Have you played golf in the Myrtle Beach World Amateur Golf Tournament? Tell us about your experience in the comments section of this golf blog and tag us on Twitter @Golf4beginners!

Wednesday, August 22, 2018

How a Caddie Can Help You During a Golf Tournament

"Caddies don't win championships, golfers do." What are your thoughts on this statement?

If you were to review the commentary made by C.T. Pan after the Wyndham Championship, basically that caddies should "show up, keep up and shut up", you would be missing out on an opportunity to learn a great deal about the game of golf. Pan was joking, of course, but, having his wife (an inexperienced caddie) on the bag was probably not the best idea when it came to winning or losing the tournament.
There are mixed thoughts on the roles that caddies should play in the game of golf. Bobby Jones, one of my favorite golfers, was not a proponent of caddies being a major part of his round, saying, "If I needed advice from my caddie, he'd be hitting the shots and I'd be carrying the bag."

Video producer Dan Jenkins was quoted with a similar sentiment about caddies, "If a caddie can help you, you don't know how to play golf."

Lawrence Donegan, a Guardian newspaper golf correspondent, admits that some caddies are good, "and some are bad." Good caddies are like psychologists during a tournament, helping with mood, club selection and reading the greens.

Caddies must have some worth to a golfer (aside from carrying clubs) as some make as much as ten percent of a player's purse!

Caddies are a breed of their own. If you shoot 66, they say, "Man, we shot 66!" But go out and shoot 77, and they say "Hell, he shot 77!"  ...Lee Trevino

From counseling on the mental game to advising which golf club is best to use in different situations, a caddie who knows your game can go a long way during eighteen holes of a tournament.

James Y. Bartlett, author of the book, "Think Like a Caddie, Play Like a Pro", believes that caddies "serve as a valuable team member to help them make better decisions and achieve the lowest possible score."

If you are offered a caddie during your company event or during an amateur tournament, here are three things to ask before accepting his or her looping ability:

- How often do you play this golf course? If you have never played the course, your caddie will know where the doglegs, and trouble lies!

- How well can you read greens? You may not see where the break is, but, if your caddie regularly plays the course, he/she will know!

- If I give you an idea as to how far I hit my 7-iron (for example...and no fibs on distance as the caddie needs to know the true distance), can you help with proper club selection?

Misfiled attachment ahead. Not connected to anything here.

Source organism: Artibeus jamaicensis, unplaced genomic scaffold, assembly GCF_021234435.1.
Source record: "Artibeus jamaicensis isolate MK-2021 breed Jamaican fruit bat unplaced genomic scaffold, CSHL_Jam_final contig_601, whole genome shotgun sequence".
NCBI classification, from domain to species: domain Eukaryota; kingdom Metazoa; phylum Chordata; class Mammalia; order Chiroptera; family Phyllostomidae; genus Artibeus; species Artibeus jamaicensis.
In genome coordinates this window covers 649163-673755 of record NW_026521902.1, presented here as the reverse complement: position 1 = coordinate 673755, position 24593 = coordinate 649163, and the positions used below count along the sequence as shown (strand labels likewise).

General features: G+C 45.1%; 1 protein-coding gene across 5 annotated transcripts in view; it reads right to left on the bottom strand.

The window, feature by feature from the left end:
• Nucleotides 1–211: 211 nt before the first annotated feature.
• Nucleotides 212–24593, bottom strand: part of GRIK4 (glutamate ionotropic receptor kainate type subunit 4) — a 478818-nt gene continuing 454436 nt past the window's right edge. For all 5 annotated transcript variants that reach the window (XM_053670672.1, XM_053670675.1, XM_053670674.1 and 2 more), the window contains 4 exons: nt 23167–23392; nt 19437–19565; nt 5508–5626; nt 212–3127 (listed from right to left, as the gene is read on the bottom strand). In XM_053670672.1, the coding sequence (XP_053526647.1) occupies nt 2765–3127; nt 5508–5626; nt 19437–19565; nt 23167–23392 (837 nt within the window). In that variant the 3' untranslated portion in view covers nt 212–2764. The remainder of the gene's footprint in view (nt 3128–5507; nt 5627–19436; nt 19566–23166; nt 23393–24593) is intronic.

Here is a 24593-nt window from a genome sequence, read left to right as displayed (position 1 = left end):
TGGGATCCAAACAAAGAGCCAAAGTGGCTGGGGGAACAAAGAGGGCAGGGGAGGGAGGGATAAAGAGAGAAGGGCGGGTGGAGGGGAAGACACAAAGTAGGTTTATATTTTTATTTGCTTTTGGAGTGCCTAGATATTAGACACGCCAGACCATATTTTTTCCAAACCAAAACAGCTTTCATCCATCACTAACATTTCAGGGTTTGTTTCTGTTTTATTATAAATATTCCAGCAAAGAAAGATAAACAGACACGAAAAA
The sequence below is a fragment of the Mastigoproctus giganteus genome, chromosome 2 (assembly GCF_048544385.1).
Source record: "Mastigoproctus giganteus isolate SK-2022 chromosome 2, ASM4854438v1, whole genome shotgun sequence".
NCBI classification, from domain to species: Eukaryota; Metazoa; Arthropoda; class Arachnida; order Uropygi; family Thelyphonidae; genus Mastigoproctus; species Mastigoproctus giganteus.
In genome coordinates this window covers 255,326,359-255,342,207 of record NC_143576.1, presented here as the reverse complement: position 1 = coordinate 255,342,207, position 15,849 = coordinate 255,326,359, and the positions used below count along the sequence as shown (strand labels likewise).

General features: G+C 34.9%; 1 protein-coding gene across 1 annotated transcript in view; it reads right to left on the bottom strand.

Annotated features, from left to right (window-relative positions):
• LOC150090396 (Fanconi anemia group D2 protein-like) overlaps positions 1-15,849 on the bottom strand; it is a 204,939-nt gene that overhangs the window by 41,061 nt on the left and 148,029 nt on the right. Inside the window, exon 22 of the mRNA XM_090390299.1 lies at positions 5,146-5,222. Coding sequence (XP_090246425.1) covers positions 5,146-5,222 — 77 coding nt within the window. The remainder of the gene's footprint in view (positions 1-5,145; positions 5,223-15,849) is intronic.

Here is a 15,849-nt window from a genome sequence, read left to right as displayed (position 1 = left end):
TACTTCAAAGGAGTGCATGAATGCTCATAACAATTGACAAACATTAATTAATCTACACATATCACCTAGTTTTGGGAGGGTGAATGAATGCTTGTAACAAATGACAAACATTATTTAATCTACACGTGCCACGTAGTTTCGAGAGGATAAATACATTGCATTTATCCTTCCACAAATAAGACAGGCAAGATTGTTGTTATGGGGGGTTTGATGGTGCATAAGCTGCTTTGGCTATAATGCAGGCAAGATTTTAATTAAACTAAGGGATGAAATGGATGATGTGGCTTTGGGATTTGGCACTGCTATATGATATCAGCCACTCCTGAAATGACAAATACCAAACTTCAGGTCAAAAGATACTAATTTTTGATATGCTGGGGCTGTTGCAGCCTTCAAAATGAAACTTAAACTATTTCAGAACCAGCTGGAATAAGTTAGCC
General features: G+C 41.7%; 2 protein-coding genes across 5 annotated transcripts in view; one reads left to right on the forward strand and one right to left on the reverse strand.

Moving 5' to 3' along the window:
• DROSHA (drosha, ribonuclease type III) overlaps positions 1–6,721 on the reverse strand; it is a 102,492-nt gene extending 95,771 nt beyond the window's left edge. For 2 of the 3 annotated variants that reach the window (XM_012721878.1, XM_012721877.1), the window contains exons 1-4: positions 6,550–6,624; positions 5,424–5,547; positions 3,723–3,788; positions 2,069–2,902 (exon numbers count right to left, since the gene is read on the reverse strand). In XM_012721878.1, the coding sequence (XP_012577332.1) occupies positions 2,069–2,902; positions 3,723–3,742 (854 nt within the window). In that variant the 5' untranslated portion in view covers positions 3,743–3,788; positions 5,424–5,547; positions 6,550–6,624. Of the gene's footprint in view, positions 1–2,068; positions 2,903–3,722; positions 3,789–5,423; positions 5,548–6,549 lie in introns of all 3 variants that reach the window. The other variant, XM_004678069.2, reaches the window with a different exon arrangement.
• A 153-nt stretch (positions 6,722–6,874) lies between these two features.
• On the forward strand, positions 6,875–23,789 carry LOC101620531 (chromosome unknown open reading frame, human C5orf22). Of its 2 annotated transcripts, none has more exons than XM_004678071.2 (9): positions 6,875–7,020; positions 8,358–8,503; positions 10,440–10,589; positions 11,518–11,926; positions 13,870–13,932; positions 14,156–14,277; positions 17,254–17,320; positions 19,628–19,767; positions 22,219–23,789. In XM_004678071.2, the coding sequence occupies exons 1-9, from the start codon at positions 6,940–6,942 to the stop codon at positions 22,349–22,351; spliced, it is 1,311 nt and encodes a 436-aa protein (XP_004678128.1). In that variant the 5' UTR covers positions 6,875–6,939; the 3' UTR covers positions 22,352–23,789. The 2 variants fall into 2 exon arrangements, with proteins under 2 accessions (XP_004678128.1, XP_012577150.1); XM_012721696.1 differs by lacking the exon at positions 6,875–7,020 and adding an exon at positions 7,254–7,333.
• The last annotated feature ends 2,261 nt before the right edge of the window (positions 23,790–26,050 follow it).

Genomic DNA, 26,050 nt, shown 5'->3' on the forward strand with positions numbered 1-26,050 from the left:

You should know your distances better than a caddie who meets you for the first time but if you are unsure, ask for advice.

When I was invited to play Pebble Beach with the Navy Seals at the Legends Invitational Tournament, I was given a caddie who played the course often and gave me invaluable advice. On the 8th hole at PB, my caddie told me to hit my second shot (over a deep water divide) to the left of where the rest of the group was aiming (because they wanted to make the shot onto the green). I landed safely on the fairway and wound up with a bogey on this very difficult hole while my group's golf balls landed in the ravine.

Final thoughts: Caddies don't judge you - they've seen it all, from bad swings to stressful fits of rage, so asking for advice might be just what you need to improve your round during a golf tournament!

Have you ever employed a caddie? How did he/she help your round? Comments welcome below on this golf blog and tag us with your answers on Twitter @Golf4Beginners.

Tuesday, August 14, 2018

Could Tiger Woods Have Done Anything Better to Win the Golf PGA Championship?

During the final round of the PGA Championship, golf fans could not help but watch Tiger Woods and conjecture that his old form has returned; his putting was terrific and his confidence was high...he was even smiling!

There were a few mistakes which Woods made, however, which we all could learn from to make Tiger, and the rest of us, better golfers.

Many of my golf blogs emphasize the overall importance of putting in scoring low - well, Tiger Woods had that part of his game under control, rolling one-putts on Sunday from both near and far.

What Tiger could have done better to edge out a win was to keep his ball in the short grass. Woods made his Sunday round much more difficult than it had to be - whether he pitched out from under trees, or navigated to every bunker with his ball, Tiger had the shot needed to get that ball out of trouble and back into play but he missed a few opportunities to get onto the green and close to the pin.

What the amateur golfer needs to remember is that we are NOT Tiger Woods - we cannot get our golf balls out of deep rough and onto the putting surface with the same strength and finesse as the former number one golfer in the world  - we are lucky if we can get our ball out from behind a tree and back into play! What can we do? We can play smarter golf, picking our targets using the right club for the job.

Although I am writing about his Sunday round, Tiger Woods could have putt better earlier in the tournament; he didn't convert his short putts on Saturday, which ultimately cost him the PGA Championship.

ESPN stated, "Woods had six putts of 20 feet or shorter for birdie on the back nine (Saturday) and made none. That includes a 4-foot miss after missing a 20-footer for eagle on No. 17. It was a massively squandered opportunity, one that could easily have seen him grouped with Koepka in the final pairing."

For Tiger Woods (and for the rest of us), the lesson learned is to make every shot count; a four-foot putt on Saturday is as important as an approach shot onto the green on Sunday.

One final thought which comes from the above golf tip comes from Brooks Koepka, winner of the 2018 PGA Championship. "To duel it out with him, I don't think I ever dreamed of that situation today." If Tiger would have made it into the final group with Koepka and played his game, would Koepka have maintained a mentally strong attitude and won? Tiger Woods' mental game seems to be as strong as in the past so these two golfers would make an interesting pairing, don't you agree?

Follow Golf4Beginners on Twitter and feel free to add your thoughts into the comments section of this golf blog.